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Addiction and Substance Abuse

Treatment for Chemical Dependence/Addiction

Treatment of addiction helps people to eliminate their use of euphoria producing or so-called “brain rewarding" drugs. The goal of treatment for addiction is long-term abstinence - no use of these euphoria producing drugs at all.

 

Detoxification

Detoxification, or "detox," is the first level of treatment. Detox involves a short, one to seven day inpatient or outpatient stay during which patients are detoxified from one or more substances. People need to detox if they cannot stop using or "get sober or straight" at all on their own.

 

Inpatient Treatment (Rehabilitation)

Rehabilitation or "rehab" involves an inpatient stay on a residential unit for seven days to six weeks. Most rehab programs will take people with insurance who have finished the worst of their withdrawal. Some programs do accept people without insurance. While at rehab, people spend their time being educated about addiction, recovery, and Alcoholics Anonymous. This is done in group therapy, individual counseling, family counseling sessions, and doing reading and writing homework assignments.

 

Advantages and Disadvantages of Inpatient and Outpatient Treatment Programs

  Inpatient Treatment Outpatient Treatment
Advantages Intensive education

Intensive therapy

New alcohol or drug-free friends and associates

Protected environment
Cost

Can continue with work

Experience realities of life with Support
Disadvantages Cost

Separation from realities of life
May not be covered by insurance
Limited spaces available

Less structured environment

Greater chance of relapse

Click here for information on choosing a treatment program.

 

Outpatient Treatment (Rehabilitation)

Because of costs and the limited insurance money available to pay for treatment, more and more programs are offering outpatient treatment. People go to these programs for "day treatment" or "evening treatment," but continue to live at home. People in outpatient treatment programs also have counseling and learn about addiction and recovery.

 

Self-Help Programs (AA, NA, CA, etc.)

The self-help programs, like AA or Alcoholics Anonymous, were developed in the 1930's and 1940's, and were the first successful approaches to recovery from chemical dependence., AA works as a group of people, all of whom have alcoholism or drug dependence, and all of whom meet regularly to act as support for each others efforts to live without drinking or drugging. Daily meetings, which take place in all communities, are free and are open to all people in need. AA is spiritual, but not religious, and mainly concentrates on how to live sober.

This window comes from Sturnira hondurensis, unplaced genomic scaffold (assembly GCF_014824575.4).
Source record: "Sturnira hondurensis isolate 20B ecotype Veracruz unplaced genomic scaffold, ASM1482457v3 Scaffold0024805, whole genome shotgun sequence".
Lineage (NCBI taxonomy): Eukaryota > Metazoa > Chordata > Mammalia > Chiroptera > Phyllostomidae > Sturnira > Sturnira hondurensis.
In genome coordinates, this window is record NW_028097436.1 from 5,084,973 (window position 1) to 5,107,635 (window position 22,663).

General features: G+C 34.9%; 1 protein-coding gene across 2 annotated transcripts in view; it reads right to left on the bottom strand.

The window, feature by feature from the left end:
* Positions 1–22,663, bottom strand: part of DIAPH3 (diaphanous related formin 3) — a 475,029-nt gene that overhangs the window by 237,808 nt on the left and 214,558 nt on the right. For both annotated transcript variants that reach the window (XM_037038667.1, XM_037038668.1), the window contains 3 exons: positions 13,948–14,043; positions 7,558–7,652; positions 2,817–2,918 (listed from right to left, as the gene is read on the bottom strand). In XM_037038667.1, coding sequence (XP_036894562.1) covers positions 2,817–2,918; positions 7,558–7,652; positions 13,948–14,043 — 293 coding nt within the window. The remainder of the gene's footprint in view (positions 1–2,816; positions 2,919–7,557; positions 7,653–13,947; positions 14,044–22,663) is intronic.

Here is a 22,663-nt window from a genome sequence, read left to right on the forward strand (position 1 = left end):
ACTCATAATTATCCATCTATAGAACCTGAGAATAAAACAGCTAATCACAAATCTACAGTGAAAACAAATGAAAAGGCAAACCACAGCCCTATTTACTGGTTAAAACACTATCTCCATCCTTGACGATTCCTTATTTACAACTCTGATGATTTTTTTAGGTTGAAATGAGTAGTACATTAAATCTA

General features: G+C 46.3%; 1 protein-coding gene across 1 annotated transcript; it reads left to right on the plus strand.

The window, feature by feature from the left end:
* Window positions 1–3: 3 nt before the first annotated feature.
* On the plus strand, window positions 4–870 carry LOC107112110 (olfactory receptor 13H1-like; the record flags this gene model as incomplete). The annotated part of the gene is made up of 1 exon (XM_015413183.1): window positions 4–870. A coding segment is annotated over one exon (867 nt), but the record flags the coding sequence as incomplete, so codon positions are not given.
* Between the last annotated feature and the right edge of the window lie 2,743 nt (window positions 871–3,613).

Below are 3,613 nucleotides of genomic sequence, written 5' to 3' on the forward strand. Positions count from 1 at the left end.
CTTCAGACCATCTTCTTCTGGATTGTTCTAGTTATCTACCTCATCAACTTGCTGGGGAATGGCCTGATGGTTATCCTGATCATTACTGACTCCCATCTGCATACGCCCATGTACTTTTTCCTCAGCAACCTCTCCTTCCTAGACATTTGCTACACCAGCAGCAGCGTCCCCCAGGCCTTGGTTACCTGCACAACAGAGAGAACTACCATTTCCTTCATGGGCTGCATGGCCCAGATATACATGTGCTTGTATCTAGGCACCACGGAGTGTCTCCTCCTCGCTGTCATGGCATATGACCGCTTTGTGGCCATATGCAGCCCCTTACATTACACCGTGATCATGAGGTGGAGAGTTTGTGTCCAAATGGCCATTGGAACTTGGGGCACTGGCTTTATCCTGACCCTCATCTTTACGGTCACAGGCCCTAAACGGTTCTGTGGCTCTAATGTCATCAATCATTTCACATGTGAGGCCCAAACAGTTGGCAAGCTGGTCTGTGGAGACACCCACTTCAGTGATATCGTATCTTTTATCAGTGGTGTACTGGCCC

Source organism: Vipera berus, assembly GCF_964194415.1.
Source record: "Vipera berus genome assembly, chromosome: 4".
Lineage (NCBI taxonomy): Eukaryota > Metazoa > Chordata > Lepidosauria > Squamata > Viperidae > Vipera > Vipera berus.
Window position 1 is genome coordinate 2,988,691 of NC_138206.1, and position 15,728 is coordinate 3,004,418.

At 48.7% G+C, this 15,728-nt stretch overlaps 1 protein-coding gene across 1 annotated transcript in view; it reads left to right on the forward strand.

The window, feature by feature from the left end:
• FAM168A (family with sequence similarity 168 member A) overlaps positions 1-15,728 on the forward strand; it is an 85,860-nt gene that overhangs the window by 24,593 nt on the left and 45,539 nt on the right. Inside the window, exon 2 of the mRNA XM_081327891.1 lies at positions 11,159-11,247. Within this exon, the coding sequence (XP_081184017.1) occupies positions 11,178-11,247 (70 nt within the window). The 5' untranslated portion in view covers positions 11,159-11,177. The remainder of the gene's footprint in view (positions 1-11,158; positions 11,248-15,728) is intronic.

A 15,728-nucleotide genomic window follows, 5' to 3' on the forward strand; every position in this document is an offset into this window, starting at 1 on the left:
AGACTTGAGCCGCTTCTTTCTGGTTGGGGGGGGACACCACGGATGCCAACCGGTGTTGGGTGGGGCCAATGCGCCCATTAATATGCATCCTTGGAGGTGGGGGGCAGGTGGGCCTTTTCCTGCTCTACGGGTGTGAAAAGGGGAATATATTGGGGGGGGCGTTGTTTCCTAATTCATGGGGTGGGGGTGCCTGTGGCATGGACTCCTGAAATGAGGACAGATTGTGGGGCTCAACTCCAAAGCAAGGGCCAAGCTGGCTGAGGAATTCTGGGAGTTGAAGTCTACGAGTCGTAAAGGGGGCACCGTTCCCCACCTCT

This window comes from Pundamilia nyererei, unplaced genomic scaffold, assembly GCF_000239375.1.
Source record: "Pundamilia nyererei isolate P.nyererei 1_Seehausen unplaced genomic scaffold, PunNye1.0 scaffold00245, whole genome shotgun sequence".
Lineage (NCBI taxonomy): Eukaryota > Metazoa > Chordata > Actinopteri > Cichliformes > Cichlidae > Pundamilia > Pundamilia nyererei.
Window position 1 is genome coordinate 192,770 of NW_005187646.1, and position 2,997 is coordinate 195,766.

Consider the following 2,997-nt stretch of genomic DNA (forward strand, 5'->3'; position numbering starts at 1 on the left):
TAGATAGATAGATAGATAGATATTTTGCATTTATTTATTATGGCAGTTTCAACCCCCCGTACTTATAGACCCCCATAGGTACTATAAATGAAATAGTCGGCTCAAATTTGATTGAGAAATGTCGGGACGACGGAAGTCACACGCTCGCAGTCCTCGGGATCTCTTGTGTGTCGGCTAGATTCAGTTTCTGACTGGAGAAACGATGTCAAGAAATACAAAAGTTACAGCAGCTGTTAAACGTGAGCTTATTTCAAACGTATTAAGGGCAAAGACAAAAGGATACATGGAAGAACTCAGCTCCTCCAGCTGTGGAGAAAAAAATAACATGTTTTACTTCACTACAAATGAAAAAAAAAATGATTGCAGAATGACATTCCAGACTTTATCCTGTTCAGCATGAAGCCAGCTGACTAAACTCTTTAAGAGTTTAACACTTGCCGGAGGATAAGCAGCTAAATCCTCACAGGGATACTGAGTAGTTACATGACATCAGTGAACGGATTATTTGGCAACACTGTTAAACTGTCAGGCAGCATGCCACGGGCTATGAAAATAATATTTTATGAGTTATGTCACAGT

What happens during AA meetings?

    Most AA Meetings follow this general outline:

 

Advantages Disadvantages
Cost (free) Prejudices
Convenient May not be enough for everyone
Open to everyone  
History of success  

 

Special Considerations for Women

Women in early recovery should try to attend at least some "women only closed" meetings. A "Women Only" meeting should be the person's "home group." It is important that women in early treatment use a person from the home group for a "sponsor." Men and women tend to socialize in treatment and self-help programs, and it is clearly not in the best interests of a woman's recovery to develop a relationship while in treatment. In fact, people who are having unstable romantic relationships are so much more likely to relapse (start using drugs or alcohol again), that it is recommended not to begin any new relationships for the first 12-18 months of sobriety. Click here for more information about women and addiction and recovery.

 

Family Treatment Resources

There are several resources available to help family and friends educate themselves about chemical dependence in the bibliography. There are self-help organizations also available for family members of people with chemical dependence problems, including ALANON, ALATEEN, Tough Love, and Families Anonymous. In addition, family members can benefit from individual counseling or family therapy when dealing with a loved one who has addiction problems.

 

Hope Through Research - You Can Be Part of the Answer!

Many research studies are underway to help us learn about treating chemical addiction. Would you like to find out more about being part of this exciting research? Please visit the following links:

 

For more information:

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This article is a NetWellness exclusive.

Last Reviewed: Oct 08, 2011

Ted   Parran, MD Ted Parran, MD
Associate Professor of General Medical Sciences
School of Medicine
Case Western Reserve University